It’s the start of the humpback whale season here in Hervey Bay, Queensland, Australia. From July to November you have the opportunity to experience these amazing mammals up close as they frolic, breed and calve in the warm Pacific waters off northern Australia. In spring they return south with their young. These beautiful creatures travel around 5000km on average during this migration. Now that’s a journey! Humpbacks can travel up to 8 km/h but during their long migration they average only 1.6km/h, resting and socialising along the way.
Some Humpback facts:
- Length Adults: 14m to 18m; Calves: 4m to 5m at birth
- Weight Adults: up to 50 tonnes; Calves: 2 tonnes at birth
- Gestation: 11 to 11.5 months
- Weaning age: up to 11 months
- Calving interval: 2 to 3 years
- Physical maturity age: 12 to 15 years
- Sexual maturity age: 4 to 10 years
- Mating season: June to October
- Calving season: June to October
- Cruising speed: 8km/h
- Blow pattern: Small and bushy, up to 4m
- Protected Since 1965
We chose a smaller whale watching company with a great reputation for our whale experience and we weren’t disappointed.
(Image from www.whalesong.com.au)
Onboard Whalesong we set off from the Great Sandy Straits Marina heading out into Hervey Bay at 8am.
It took an hour to locate our first whales, three young males, who were quite lively. We were told that it is common for males to challenge each other in an effort to claim a female during mating season.
The gestation period for whales is 11-12 months. Once born, a humpback calf can drink up to 600 litres of milk from its mother daily.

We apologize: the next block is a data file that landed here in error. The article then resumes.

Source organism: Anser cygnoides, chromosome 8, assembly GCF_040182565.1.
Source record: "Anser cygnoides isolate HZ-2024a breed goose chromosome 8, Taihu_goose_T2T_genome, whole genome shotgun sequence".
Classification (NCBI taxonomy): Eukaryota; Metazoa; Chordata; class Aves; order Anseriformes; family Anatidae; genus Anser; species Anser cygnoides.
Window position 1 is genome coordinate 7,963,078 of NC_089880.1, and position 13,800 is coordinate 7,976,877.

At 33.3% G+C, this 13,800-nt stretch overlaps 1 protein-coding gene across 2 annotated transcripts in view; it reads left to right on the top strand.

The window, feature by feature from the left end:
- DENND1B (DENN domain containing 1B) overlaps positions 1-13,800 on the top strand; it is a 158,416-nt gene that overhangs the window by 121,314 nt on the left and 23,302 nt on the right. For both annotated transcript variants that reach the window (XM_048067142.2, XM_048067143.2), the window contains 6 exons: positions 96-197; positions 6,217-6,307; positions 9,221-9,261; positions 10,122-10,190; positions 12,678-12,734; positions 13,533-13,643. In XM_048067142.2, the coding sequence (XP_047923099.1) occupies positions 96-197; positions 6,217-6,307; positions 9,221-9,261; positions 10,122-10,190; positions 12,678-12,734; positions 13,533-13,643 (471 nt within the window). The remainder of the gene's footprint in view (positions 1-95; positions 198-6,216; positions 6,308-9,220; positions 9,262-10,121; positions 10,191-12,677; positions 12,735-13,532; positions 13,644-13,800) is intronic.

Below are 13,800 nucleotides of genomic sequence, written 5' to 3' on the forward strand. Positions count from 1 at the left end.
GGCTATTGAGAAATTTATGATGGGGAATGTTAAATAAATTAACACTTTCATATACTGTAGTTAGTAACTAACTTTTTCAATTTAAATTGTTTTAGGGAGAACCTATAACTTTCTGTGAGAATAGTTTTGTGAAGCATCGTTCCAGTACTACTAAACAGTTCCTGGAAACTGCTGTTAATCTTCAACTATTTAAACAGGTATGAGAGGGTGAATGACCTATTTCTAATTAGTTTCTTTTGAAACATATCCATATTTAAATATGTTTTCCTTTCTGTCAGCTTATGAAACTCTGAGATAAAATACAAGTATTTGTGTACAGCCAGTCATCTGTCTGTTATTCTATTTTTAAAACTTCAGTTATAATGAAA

During the 5 hours we were out in the bay we estimate we saw around 20 whales. The ocean was so still that often we’d come across them snoozing, just basking in the sunshine. Some were nonchalant about our presence. Others were as intrigued about us as we were about them and would swim under the boat, coming up next to us for a closer look.
We were so happy with our day and were heading back to the marina when two whales appeared and swam up next to the boat, just floating beside us. One turned onto it’s back, then it’s side to get a better view of us! It was such an amazing experience, I may have had tears in my eyes. I’ve always been fascinated by whales and even more so now. I was pretty ambivalent about doing a whale watching tour as I was under the impression that you had to keep at least 100 metres from them. I didn’t realise that the whales could come up to you if they choose. If you do have the opportunity, I’d thoroughly recommend the experience. They are truly one of the most amazing creatures on our planet.
Migrating further north tomorrow…perhaps a little faster than our humpback friends.
See you again soon…